Among Sider’s twelve new proposed readings (3.4, 4.4, 10.1, 11.11 [not reported in the app.], 11.39, 17.11, 18.6, 19-20.19, 21-22.11, 33.18, 45.1, 52.2), the restorations in el. 3.4 (τοῦ Βορέου] : ἀθανάτων West), 21-22.11 (νηριτ]οφύλλοις : ἀκριτ]οφύλλοις Lobel), and particularly 45.1 (ἀναδήσ]ατο χαίτ[ας) are noteworthy. On around 25 occasions Sider consigns many of West’s restorations only to the apparatus. This decision evidences a healthy scrutiny of some of West’s readings and opens the way to different possibilities of restoration (10.5, 11.2, 11.7, 11.8, 11.10, 11.21, 11.24, 11.25, 11.39, 14.5, 14.6, 14.7, 21-22.21, 27.4, 31.4, 31.5, 33.15, 59.3, 60.6, 65.4, 66.3, 69.1, 69.2, 69.3, 75.3). Conversely, Sider includes restorations in the body of the text in cases where West had not done so (e.g., 7.5: Peek; 7.8: Peek; 10.3: West;11.39: Sider; 14.2: West; 14.4: West; 21-22.14: Peek; 21-22.18-19: West).
Regarding the elegies transmitted through literary sources, Sider’s text diverges from West’s, Page’s (FGE and PMG), Gow-Page’s (HE), Schneidewin’s, and Bergk’s in twenty passages (15-16.3, 23, 25.1, 25.5., 86.1, 87, 88.2, 96.3, 97.1, 100.1, 100.9, 109.1, 110, 111.2, 116.5, 116.9, 117.1, 118.3, 119.5, 119.7). Sider sometimes prefers the readings of codices instead of conjectures and corrections: 15-16.3: νέμονται from Plutarch’s codd. rather than the regularization νέμοντες of the Aldina; 25.5: χεέτω from Athenaeus codd. A instead of West’s χείτω. Elsewhere, he confirms modern conjectures: in 25.1 Casaubon’s τῇ instead of τὴν of Athenaeus’ codex A; in 87 Bergk’s γὰρ instead of Apollonius’s δ; in 88.2, like West, Pierson’s ψήχει instead of ψύχει from Codex F of Stobaeus; in 97.1 Sider inserts Lehrs’ δέ omitted by Herodianus’ codd.; in 116.9 τὰδ᾽ Ὀρείᾳ of Stadtmuller and not τάδ᾽ ὄρεια from P and Suda; and in 118.3 Sider prefers Foucart’s Ξείνιδος to Λίνδιος from P and Pl. Sider favors the readings from sources other than P and Pl in 96.3 (Σιμωνίδεω from schol. Tz. instead of Σιμωνίδου of P and C2), 117.1 (Παυσανίην from DL instead of Παυσανίαν from P and Pl) and 119.5 (Ζεῦν from Athen. instead of Ζῆν᾽ of P and Pl). Conversely, in 100.1 he accepts the reading ὀπώρας of C and Pl, instead of the Suda’s ὀπώρης. Regarding the divergences between P and Pl, in 100.9 Sider favors the rare pronoun φιν transmitted in P, instead of σφιν of C and μιν of Pl and the Suda (accepted by Page FGE and Bergk). Finally, for 110.1, Tzetzes’ reading προσήρμοσεν is preferred over Plutarch’s συνήρμοσεν printed by Bergk.
The main innovation of this section is the inclusion of twenty-eight fragments (ell. 91-119) not previously endowed as autonomous elegiac textual items (except 92 W = 92 S). Ten of them feature as epigrams in FGE (93, 94, 95, 96, 100-102, 105, 114, and 116), seven as ἐπιγράμματα ἐπικήδεια, ἀναθηματικά, incerta and παίγνια in Schneidewin and Bergk (97, 98, which is also West’s 22 of adespota elegiaca, 107-110, and 112), two in Page’s PMG (106 = PMG 636 and 111 = PMG 890), two in the FGE section on Empedocles (104 and 117), one in Asclepiades (115 = GP 40 HE), one in Antagoras (118 = GP 2 HE), and another in Aeschrion (119 = GP 1 HE). Four additions (91, 103, 111, and 113) are of the utmost importance because they have never been included in any edition of Simonides.
El. 91, a possible part of a dactyl-epitrite from P. Berol. 9571: μέ]τρον διαγλύφω, or most likely διαγλάφω (“I carve out my meter”), is perhaps the most interesting because, despite its omission from Poltera, it makes excellent sense as Simonidean. The editor of the papyrus (Arch. Pap. forsch. 14, 1941) had integrated Simonides’ name in his app. crit. for col. i. 17: ..Σι]μωνί[δη.], and col. ii.53: [Σιμ]ωνί(δης).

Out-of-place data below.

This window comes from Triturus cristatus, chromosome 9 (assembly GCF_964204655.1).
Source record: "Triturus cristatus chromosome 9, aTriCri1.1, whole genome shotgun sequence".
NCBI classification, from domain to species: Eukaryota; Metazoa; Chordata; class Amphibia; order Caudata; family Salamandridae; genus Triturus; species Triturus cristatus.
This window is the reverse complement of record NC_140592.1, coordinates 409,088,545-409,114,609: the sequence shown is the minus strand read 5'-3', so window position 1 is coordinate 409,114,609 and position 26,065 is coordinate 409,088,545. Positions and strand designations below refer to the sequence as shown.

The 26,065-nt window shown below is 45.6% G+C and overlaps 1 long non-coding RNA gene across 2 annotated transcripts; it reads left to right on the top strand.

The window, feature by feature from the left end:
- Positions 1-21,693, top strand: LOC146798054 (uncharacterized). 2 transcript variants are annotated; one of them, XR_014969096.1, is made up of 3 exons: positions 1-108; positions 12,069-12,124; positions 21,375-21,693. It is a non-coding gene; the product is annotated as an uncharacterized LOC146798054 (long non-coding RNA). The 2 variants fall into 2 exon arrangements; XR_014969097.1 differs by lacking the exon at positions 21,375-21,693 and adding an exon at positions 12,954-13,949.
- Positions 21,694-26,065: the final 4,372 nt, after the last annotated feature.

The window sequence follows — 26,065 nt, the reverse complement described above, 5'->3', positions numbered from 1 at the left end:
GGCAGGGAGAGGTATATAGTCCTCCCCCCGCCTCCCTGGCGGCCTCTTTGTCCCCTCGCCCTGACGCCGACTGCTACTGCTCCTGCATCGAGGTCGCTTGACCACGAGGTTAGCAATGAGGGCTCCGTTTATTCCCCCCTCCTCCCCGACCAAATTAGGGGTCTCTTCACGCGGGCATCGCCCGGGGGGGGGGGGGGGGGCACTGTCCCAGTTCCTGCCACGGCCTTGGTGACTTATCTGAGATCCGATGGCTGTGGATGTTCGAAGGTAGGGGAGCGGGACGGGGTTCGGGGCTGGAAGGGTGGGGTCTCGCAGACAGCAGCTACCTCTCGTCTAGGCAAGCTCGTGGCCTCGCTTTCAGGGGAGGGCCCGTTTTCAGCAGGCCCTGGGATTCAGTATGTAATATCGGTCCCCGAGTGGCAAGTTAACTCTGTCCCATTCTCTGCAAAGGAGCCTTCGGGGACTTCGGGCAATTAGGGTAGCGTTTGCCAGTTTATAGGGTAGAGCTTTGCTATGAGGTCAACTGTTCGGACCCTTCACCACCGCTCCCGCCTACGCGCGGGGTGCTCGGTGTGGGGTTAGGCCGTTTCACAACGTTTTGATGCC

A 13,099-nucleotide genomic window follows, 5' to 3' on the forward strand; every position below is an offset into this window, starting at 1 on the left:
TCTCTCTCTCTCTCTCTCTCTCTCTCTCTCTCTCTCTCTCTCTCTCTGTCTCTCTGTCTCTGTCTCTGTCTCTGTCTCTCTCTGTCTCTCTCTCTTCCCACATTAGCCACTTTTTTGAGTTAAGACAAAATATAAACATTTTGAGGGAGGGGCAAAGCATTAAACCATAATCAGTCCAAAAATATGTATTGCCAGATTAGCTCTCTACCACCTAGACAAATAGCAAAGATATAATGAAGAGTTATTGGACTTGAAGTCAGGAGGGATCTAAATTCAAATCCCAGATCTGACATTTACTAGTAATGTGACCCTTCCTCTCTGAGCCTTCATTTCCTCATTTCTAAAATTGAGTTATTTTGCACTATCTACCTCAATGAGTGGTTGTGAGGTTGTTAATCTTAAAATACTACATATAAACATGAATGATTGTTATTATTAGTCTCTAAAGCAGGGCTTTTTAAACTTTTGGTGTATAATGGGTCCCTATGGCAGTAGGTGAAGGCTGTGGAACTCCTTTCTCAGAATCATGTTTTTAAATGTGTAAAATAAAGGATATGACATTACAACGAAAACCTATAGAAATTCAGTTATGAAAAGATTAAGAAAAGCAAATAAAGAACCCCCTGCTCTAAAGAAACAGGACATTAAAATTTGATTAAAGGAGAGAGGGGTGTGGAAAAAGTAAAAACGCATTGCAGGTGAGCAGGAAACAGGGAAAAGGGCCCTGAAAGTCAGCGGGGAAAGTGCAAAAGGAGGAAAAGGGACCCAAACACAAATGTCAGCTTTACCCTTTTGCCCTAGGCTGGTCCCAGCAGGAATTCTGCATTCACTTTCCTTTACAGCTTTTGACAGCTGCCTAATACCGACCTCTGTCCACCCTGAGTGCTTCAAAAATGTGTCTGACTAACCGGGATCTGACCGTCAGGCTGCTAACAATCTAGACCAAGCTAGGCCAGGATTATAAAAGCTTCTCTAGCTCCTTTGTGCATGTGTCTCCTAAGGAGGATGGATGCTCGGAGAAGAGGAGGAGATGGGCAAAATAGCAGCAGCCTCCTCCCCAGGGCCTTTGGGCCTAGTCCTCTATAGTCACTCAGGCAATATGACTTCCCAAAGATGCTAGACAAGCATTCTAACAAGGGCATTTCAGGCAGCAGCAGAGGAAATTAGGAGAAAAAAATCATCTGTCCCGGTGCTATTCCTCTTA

El. 103, an elegiac couplet transmitted by AP and ascribed to Simonides by the corrector (C), whose attribution to Simonides was disparaged by Page as “absurdly furnished” (FGE, p.253). Schneidewin (186, p.174) quotes this epigram after el. 102 without indicating Simonidean authorship (traductum epigramma poeta ἀδήλῳ).
El. 111, a lyric skolion omitted by Poltera, transmitted by Athenaeus and other sources, and ascribed to Simonides by eight sources, not without hesitation and alternative ascriptions. It features in Page’s Carmina Convivialia section (PMG 890 and 146 = dubia et spuria) and Bergk’s Scolia. Carmina popularia. Fragmenta adespota (8).
El. 113, previously a mere paraphrase introducing two lyric quotations that Page considered adespota (PMG 947). Sider believes that Aristides quoted this as a verse composed by Simonides (pp.37-41 and 401; contra Boas (Groningen 1905) and Wilamowitz (Berlin 1913); see Poltera, pp.424-425).
Sider’s detailed commentary lists all relevant explanations for every aspect of each fragment: textual issues, epigraphical phraseology, onomastics, loci similes, meter (especially, but not exclusively, in the polymetric compositions), prosody, scholarly discussions, style, grammar, and dialect.
The book closes with the bibliography, two tables of concordances for each major section of the edition, with an index of sources other than Anthologia Graeca (pp. 455-61), and a general index.
In conclusion, almost thirty years after the no-longer-quite-so-new “New Simonides” came to light, Prof. Sider has provided classical scholars with a brand-new epigrammatic and elegiac Simonides in this masterful edition, translation, and commentary.
 Sider, D. “Simonides lyricus elegiacus epigrammaticus”, in L. Prauscello and P. Agocs (eds.), Simonides Lyricus (Cambridge, 2020, pp.105-20) argues against a stark division between lyric, elegiac, and epigrammatic poetry.
 An inspection of the digital images of P.Oxy 2327 and 3965 confirms Sider’s critical circumspection.
 Sider, “Simonides personal elegies”, in L. Swift and C. Carey (eds.), Iambus and Elegy: New Approaches, Oxford, 2016, p.146, n.16.
 Sider 2020, p.106.
 The book is excellently produced with one slip (missing section titles in the edition of the epigrams) and few typos: p.1: “ep. 111 and ep. 91”, read “el. not ep.”; p.31, note 144: “epigraphiche”; p.39, n. 178: “Poltera SL 424, n.174”, read “n.374”; p.50: parenthesis not opened; p.92: Sparatan; p.145: “Τεγέᾳ Bergk”, read “Brunck”; p.175: “Νικόδικου”, read “Νικοδίκου”; p.261, 11+13.25: “ἧμαρ”, read “ἦμαρ”; p.263, app. crit. ad 25-26 “ἧμαρ”, read “ἦμαρ”; p.371, 99 S on the heading it lacks Bergk 82; p.390: “225 S”, read “Incerta III, p. 225”; p.456: “59 Anacreon 15 HE”, read “15 FGE”; p.457: The concordance 91 Sider/65 FGE is incorrect; this should be in the next column in concordance with 114 Sider.